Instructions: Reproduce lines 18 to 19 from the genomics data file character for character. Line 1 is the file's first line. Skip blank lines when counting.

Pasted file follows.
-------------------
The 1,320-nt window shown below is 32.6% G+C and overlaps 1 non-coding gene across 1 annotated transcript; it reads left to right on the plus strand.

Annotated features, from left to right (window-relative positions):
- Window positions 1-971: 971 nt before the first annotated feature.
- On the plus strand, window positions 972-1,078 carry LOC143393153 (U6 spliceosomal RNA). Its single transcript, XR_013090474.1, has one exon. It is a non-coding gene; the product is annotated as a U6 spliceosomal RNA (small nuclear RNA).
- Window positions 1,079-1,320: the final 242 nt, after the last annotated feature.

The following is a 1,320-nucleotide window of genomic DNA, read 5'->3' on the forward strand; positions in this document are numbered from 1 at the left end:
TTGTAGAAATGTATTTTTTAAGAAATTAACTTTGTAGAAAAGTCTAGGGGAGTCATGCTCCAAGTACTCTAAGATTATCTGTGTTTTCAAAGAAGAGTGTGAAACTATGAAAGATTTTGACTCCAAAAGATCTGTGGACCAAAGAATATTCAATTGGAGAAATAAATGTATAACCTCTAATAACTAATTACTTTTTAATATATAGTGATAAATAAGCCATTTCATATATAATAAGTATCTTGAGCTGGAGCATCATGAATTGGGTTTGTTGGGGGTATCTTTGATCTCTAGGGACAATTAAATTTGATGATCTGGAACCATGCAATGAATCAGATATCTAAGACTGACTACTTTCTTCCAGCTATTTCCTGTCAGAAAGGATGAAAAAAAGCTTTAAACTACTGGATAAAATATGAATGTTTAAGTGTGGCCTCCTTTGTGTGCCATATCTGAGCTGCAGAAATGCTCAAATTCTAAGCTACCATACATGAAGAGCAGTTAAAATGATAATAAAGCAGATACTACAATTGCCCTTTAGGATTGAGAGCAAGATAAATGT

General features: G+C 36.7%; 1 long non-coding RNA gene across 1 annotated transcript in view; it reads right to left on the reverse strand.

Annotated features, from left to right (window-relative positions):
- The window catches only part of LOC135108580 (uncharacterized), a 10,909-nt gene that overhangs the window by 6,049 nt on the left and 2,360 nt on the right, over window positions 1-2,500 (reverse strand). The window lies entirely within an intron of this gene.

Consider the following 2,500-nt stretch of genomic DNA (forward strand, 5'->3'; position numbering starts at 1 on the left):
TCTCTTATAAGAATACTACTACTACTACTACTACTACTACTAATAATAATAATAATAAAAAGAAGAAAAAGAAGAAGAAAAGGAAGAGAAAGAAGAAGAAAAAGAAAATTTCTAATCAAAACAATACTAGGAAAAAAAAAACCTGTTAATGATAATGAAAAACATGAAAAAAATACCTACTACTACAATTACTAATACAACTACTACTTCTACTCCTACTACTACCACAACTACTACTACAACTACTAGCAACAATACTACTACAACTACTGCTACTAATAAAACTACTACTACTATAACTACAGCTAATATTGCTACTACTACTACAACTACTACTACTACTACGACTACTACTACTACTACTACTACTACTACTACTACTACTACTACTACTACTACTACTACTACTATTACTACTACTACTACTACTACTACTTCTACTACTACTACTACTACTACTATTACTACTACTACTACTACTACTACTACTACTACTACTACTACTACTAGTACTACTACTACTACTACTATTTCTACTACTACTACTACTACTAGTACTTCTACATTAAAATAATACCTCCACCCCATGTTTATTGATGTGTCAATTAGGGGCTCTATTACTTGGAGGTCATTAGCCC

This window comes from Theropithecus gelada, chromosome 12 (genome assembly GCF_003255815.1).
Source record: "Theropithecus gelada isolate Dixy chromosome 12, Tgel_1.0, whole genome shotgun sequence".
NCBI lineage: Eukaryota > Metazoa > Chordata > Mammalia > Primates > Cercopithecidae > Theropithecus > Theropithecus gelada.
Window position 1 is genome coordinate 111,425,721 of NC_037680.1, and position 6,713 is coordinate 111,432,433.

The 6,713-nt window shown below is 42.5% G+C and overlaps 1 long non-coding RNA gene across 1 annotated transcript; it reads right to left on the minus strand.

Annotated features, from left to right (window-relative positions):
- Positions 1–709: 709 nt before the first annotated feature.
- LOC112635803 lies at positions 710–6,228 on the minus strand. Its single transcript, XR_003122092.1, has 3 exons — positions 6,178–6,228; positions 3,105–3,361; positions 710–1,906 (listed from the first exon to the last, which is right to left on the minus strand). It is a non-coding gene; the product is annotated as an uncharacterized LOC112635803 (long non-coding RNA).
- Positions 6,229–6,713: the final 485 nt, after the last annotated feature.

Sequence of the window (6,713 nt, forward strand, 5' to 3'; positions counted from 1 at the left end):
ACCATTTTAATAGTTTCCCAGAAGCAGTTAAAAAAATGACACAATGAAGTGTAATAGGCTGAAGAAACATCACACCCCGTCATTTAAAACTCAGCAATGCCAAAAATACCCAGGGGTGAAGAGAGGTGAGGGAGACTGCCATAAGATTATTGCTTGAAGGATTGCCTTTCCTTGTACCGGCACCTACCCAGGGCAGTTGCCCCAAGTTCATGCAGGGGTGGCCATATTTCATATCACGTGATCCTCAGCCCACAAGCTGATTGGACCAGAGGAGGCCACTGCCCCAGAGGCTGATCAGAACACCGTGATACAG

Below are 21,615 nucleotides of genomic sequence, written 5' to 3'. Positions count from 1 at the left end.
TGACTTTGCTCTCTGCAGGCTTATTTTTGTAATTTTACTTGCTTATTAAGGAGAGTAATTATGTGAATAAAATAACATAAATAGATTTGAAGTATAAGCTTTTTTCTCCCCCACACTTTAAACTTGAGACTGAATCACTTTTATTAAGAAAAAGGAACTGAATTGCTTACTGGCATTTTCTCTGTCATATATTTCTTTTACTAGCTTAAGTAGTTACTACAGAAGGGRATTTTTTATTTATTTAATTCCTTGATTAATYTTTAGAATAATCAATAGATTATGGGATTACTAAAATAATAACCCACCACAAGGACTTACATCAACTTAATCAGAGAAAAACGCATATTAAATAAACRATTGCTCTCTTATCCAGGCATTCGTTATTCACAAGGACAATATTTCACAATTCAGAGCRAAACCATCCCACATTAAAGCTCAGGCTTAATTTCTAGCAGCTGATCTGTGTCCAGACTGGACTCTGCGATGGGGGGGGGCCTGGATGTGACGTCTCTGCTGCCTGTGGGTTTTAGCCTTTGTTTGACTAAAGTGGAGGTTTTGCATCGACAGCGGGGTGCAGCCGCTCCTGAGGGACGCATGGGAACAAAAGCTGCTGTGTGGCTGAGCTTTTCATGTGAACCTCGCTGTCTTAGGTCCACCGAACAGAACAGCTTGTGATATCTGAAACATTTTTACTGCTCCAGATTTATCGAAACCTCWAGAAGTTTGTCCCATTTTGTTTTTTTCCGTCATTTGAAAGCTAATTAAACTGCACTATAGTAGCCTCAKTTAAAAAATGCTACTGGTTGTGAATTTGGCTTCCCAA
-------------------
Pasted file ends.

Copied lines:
Annotated features, from left to right (window-relative positions):
- Positions 1–709: 709 nt before the first annotated feature.